Certain vitamins and minerals have been found beneficial in lowering blood sugar and thus useful in the treatment of diabetes.
Vitamin B complex – Vitamins of the B group are valuable in the treatment of diabetes. Despite an adequate intake of these vitamins, diabetics often have abnormally small amounts of vitamin B in their blood because of high urinary loss of exhibit symptoms of vitamin B deficiency. Marked clinical improvement has been reported in patients of diabetes with only 16000 units of daily supplements of vitamin B complex. Because these vitamins help reduce blood fat and cholesterol, they should be generously supplied at all times.
Thiamine or Vitamin B1 – Of the various vitamins of the B group, thiamine or vitamin B1 and pyridoxine or vitamin B6 is of special value in diabetes. Diabetic diet inadequate in vitamin B1 often leads to the development of neuritis, which is relieved as soon as large amounts of this vitamin are given. Vitamin B1 is said to be particularly valuable in preventing damage to the brain during diabetic acidosis. The greater the insulin requirement, the higher is the requirement for vitamin B1, pantothenic acid or vitamin B5, and biotin or vitamin B8.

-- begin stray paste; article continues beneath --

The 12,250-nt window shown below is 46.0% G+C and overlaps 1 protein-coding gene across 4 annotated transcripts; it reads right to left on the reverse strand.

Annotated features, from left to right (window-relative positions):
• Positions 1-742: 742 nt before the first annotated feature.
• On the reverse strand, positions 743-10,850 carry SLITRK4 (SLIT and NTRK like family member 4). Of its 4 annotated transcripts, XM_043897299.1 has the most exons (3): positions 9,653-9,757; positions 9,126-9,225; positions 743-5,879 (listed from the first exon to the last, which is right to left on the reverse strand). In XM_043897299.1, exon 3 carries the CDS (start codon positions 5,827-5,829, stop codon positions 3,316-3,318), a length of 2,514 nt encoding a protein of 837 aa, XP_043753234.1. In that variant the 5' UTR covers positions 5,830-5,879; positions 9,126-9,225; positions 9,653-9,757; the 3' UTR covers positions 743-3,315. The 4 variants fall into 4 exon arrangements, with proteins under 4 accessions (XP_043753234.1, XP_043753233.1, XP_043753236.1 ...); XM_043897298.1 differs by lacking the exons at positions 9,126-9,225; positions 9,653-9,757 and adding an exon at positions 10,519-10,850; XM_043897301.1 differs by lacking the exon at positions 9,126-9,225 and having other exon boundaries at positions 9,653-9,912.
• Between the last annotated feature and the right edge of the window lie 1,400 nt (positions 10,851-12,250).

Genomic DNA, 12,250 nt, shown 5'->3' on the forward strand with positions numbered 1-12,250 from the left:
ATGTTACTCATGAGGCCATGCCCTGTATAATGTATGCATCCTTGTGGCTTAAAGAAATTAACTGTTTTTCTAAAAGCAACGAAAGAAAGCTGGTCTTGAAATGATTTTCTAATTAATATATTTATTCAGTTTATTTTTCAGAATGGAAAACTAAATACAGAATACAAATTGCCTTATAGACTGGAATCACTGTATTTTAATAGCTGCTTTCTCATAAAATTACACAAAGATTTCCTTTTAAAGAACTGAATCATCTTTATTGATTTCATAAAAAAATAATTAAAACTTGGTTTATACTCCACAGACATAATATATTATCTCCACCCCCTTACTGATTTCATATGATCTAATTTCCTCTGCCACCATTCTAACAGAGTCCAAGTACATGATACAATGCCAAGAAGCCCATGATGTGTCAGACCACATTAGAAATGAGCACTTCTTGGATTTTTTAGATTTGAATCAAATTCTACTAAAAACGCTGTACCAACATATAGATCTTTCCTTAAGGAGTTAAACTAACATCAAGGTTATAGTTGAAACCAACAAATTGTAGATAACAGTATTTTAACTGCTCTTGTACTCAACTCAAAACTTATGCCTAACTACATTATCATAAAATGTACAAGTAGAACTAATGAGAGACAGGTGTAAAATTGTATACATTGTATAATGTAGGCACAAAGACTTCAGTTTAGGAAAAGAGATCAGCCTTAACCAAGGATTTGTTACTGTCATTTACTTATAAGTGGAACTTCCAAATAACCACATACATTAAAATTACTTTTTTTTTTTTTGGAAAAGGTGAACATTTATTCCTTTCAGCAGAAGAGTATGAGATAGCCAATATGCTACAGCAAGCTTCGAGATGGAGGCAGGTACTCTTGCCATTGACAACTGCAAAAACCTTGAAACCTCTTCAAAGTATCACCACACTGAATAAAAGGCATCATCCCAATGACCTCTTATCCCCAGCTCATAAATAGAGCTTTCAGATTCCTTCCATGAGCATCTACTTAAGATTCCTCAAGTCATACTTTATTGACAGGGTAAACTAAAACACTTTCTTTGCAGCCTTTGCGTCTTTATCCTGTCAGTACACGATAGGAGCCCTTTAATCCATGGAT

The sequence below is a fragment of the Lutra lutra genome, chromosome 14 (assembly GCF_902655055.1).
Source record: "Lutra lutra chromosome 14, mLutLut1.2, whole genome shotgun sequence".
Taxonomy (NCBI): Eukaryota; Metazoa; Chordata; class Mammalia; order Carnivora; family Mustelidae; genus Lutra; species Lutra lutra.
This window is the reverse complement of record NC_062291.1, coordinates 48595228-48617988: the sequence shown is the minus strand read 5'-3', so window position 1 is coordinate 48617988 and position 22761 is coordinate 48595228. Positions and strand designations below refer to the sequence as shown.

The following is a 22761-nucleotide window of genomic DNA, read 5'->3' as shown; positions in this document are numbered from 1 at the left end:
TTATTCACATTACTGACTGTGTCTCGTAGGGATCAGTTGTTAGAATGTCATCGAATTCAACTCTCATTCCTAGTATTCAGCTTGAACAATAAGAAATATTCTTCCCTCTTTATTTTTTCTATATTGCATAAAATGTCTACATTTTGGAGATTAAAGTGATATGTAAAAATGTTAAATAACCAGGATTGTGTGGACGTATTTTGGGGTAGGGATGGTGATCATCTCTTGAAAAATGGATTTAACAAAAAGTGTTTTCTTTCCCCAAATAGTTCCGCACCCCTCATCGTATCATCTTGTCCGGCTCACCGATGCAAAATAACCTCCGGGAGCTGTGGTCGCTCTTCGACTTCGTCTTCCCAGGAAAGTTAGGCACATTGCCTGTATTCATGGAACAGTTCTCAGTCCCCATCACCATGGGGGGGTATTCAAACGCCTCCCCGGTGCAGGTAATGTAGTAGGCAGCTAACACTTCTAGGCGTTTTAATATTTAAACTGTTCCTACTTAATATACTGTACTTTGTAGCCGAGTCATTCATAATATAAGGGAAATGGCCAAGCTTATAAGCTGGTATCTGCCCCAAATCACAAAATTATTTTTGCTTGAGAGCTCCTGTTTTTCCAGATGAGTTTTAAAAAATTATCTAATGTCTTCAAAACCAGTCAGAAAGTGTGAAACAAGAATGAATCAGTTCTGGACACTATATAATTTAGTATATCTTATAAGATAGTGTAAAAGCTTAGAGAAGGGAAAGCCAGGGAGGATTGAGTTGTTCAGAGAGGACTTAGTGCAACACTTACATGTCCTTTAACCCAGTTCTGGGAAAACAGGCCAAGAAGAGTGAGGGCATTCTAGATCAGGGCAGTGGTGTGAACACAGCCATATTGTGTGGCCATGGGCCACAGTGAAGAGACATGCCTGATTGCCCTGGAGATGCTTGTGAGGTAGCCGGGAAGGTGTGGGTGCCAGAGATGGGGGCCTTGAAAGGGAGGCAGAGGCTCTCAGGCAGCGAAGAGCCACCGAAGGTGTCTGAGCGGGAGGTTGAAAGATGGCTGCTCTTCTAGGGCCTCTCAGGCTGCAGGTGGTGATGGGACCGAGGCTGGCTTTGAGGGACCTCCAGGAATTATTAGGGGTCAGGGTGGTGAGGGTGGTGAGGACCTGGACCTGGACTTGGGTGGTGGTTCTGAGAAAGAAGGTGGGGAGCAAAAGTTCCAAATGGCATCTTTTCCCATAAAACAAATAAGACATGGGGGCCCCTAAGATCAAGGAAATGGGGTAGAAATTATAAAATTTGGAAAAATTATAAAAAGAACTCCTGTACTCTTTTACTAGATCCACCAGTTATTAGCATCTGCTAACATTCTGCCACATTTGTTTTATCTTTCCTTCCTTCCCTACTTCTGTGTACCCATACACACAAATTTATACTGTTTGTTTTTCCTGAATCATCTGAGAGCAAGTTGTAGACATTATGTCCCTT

The primary natural vegetable sources of thiamine are wheat germ, brewer’s yeast, the outer layers of rice, wheat and other whole grain cereals, pulses, nuts, peas, lime, legumes, dark green leafy vegetables, banana, and apple. Those of pantothenic acid are wheat germ, whole grain bread, green vegetables, and peanuts. Biotin is found in brewer’s yeast, rice bran, rice germ, rice polishing, and peanut butter.
Pyridoxine or Vitamin B6 – When diet is inadequate in vitamin B6 or pyridoxine, an essential amino acid tryptophan, is converted into a substance known as xanthurenic acid. It has been shown in laboratory experiments that xanthurenic acid tends to damage the pancreatic tissue.
Diabetics who have been given 50 mg of vitamin B6 daily have shown a rapid and marked decrease in urinary xanthurenic acid. In one case, the quantity dropped almost 97 percent the first day. The total absence of urinary xanthurenic acid amongst those who continued with a daily dosage of 10 to 20 mg of this vitamin indicated that none was being formed in the body. Diabetics are thus greatly helped by a liberal intake of vitamin B6. The main natural sources of pyridoxine are milk, brewer’s yeast, cereals, legumes, green leafy vegetables and carrot.